Canadian Journal of Public Health

, Volume 102, Issue 3, pp 188–191 | Cite as

Do Crack Smoking Practices Change With the Introduction of Safer Crack Kits?

  • Leslie A. MalchyEmail author
  • Vicky Bungay
  • Joy L. Johnson
  • Jane Buxton
Quantitative Research



Crack smoking has increased in Vancouver despite the harms associated with its use. Many people who smoke crack share their equipment, thereby increasing their risk for infectious disease. This project explored the effects of outreach distribution of “safer crack kits” on smoking practices.


Two cross-sectional surveys were conducted, the first prior to kit distribution and the second a year later. Participants were individuals who smoked crack and lived in Vancouver’s inner city. Crack smoking practices and use of items in the crack kit were documented.


The results of the second survey (i.e., following 12 months of kit distribution) showed an increase in availability and use of safer use items; mouthpieces and condoms provided in the kit were used by 79% and 59% of recipients, respectively. Unsafe practices were reported post distribution: although 42% used brass screens, the majority reported that they usually used Brillo®; over 40% of respondents reported using syringe plungers to scrape crack resin; and participants reported sharing crack-use paraphernalia.


While kit distribution made safer use items more accessible, its impact on safer use practice was limited. Our findings highlight the need for targeted distribution of safer use items. Future research should explore the dynamics of unsafe crack smoking practices and ways to leverage safer use messaging.

Key words

Crack cocaine smoking safer use harm reduction 



La consommation de crack augmente à Vancouver malgré les dangers de cette pratique. Beaucoup de fumeurs de crack partagent leurs accessoires, ce qui accroît leur risque de contracter des maladies infectieuses. Nous avons voulu étudier les effets sur la consommation de crack de la distribution de « kits-crack » (trousses pour un usage plus sécuritaire du crack).


Nous avons mené deux enquêtes transversales, la première avant la distribution des trousses et la seconde un an plus tard. Les participants étaient des fumeurs de crack vivant dans les quartiers déshérités du centre-ville de Vancouver. Nous avons collecté des informations sur la consommation de crack et l’utilisation des accessoires de la trousse.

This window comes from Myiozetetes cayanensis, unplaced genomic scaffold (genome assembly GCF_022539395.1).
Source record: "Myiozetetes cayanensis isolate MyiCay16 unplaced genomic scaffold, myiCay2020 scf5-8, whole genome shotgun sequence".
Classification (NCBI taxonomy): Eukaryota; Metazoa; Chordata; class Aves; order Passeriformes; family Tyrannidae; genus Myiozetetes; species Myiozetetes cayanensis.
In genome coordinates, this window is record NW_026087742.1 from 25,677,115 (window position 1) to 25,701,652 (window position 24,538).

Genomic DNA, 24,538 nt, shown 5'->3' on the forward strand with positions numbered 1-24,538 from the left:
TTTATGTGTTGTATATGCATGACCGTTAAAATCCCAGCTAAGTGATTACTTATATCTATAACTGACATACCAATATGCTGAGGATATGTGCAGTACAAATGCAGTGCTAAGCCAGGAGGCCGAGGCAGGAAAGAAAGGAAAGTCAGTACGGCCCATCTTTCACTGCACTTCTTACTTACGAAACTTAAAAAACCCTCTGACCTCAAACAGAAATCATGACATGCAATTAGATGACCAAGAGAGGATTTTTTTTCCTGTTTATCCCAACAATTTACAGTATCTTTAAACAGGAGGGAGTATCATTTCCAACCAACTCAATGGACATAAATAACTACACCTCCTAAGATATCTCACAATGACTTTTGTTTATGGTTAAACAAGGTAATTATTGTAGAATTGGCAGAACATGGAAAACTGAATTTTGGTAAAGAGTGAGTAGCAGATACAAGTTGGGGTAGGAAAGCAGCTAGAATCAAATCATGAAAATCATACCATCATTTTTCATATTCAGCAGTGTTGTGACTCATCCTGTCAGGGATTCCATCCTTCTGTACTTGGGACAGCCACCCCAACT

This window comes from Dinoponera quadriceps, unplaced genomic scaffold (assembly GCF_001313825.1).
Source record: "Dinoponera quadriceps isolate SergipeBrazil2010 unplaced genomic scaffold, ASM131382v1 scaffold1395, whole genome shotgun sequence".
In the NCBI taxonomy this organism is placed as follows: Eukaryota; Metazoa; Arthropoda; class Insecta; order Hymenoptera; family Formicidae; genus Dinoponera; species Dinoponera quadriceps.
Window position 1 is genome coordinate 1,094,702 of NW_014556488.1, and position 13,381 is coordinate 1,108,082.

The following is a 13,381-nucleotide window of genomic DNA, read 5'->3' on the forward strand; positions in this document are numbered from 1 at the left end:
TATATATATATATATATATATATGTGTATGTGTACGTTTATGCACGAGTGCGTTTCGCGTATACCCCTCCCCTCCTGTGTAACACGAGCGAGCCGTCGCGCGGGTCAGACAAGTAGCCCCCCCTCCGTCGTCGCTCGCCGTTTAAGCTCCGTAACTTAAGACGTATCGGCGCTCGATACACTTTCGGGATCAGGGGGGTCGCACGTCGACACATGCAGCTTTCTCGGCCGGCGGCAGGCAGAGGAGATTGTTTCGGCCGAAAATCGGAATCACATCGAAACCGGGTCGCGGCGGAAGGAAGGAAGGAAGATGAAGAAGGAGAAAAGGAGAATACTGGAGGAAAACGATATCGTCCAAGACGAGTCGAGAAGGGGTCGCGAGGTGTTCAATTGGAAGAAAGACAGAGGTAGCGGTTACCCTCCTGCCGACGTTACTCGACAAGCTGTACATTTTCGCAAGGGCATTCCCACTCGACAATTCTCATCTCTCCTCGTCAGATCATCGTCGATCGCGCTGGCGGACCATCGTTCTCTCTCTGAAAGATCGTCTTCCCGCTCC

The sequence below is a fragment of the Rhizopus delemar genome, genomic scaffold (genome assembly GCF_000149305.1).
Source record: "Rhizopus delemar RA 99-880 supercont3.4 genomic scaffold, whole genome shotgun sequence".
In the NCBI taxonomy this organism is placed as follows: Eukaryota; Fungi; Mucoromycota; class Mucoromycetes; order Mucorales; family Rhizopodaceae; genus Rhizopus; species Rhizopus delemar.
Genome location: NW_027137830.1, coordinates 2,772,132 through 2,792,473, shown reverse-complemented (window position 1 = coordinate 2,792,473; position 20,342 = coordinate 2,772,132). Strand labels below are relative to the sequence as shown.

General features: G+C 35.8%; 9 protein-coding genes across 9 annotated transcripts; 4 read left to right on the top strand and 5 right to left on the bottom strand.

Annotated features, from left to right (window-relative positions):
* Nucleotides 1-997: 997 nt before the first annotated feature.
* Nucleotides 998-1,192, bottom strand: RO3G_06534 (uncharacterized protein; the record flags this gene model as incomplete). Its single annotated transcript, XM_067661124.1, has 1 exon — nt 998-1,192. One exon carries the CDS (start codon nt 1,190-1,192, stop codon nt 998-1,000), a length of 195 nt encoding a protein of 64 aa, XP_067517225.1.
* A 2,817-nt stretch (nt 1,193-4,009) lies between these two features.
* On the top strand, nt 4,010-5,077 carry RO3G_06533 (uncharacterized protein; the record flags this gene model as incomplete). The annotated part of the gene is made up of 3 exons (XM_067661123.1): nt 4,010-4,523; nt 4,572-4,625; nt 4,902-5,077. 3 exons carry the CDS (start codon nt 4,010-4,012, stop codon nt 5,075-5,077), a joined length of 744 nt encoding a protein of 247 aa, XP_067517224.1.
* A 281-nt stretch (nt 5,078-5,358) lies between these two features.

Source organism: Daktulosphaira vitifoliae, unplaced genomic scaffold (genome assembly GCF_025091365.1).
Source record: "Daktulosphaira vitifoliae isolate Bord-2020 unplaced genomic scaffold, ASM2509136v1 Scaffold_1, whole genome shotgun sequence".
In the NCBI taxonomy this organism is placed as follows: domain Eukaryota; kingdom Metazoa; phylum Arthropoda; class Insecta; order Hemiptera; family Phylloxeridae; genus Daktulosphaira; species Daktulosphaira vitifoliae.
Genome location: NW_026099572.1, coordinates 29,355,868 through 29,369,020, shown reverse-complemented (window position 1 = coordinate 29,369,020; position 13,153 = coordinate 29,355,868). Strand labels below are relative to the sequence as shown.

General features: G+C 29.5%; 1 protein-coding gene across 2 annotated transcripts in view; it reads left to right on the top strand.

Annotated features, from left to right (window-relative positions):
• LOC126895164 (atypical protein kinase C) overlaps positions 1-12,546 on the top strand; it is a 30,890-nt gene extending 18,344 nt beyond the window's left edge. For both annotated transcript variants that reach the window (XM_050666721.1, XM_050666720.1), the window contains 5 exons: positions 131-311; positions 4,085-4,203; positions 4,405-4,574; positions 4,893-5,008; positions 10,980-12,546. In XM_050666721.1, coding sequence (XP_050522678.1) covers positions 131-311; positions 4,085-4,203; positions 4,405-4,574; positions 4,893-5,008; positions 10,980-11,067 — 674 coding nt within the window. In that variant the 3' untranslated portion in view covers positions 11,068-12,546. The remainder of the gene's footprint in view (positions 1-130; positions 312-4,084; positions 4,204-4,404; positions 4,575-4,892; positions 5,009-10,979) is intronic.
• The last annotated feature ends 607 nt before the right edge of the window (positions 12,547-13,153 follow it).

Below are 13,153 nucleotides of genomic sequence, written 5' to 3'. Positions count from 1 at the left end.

Les résultats de la seconde enquête (12 mois après la distribution des trousses) font état d’une hausse de la disponibilité et de l’utilisation d’accessoires de consommation à moindre risque; les embouts et les condoms contenus dans la trousse étaient utilisés par 79 % et 59 % des destinataires, respectivement. Des pratiques non sécuritaires ont été déclarées même après la distribution des trousses: bien que 42 % des usagers emploient une grille en cuivre, la majorité ont dit qu’ils se servaient habituellement d’un Brillo®; plus de 40 % des répondants ont dit utiliser des pistons de seringues pour gratter la résine de crack; et les participants ont dit partager leurs accessoires.


La distribution des trousses a facilité l’accès aux accessoires de consommation à moindre risque, mais elle n’a eu qu’un impact limité sur les pratiques de consommation à moindre risque. Nos constatations soulignent le besoin d’une distribution ciblée d’accessoires de consommation à moindre risque. Les études futures devraient explorer la dynamique des pratiques non sécuritaires de consommation de crack et les moyens de donner plus de poids aux messages sur la consommation à moindre risque.

Mots clés

crack tabagisme comportement de réduction des risques réduction des dangers 


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Copyright information

© The Canadian Public Health Association 2011

Authors and Affiliations

  • Leslie A. Malchy
    • 1
    Email author
  • Vicky Bungay
    • 2
  • Joy L. Johnson
    • 2
  • Jane Buxton
    • 3
  1. 1.Nursing and Health Behaviour Research Unit, School of NursingUniversity of British ColumbiaVancouverCanada
  2. 2.School of Nursing, University of British ColumbiaVancouverCanada
  3. 3.School of Population and Public HealthUniversity of British ColumbiaVancouverCanada

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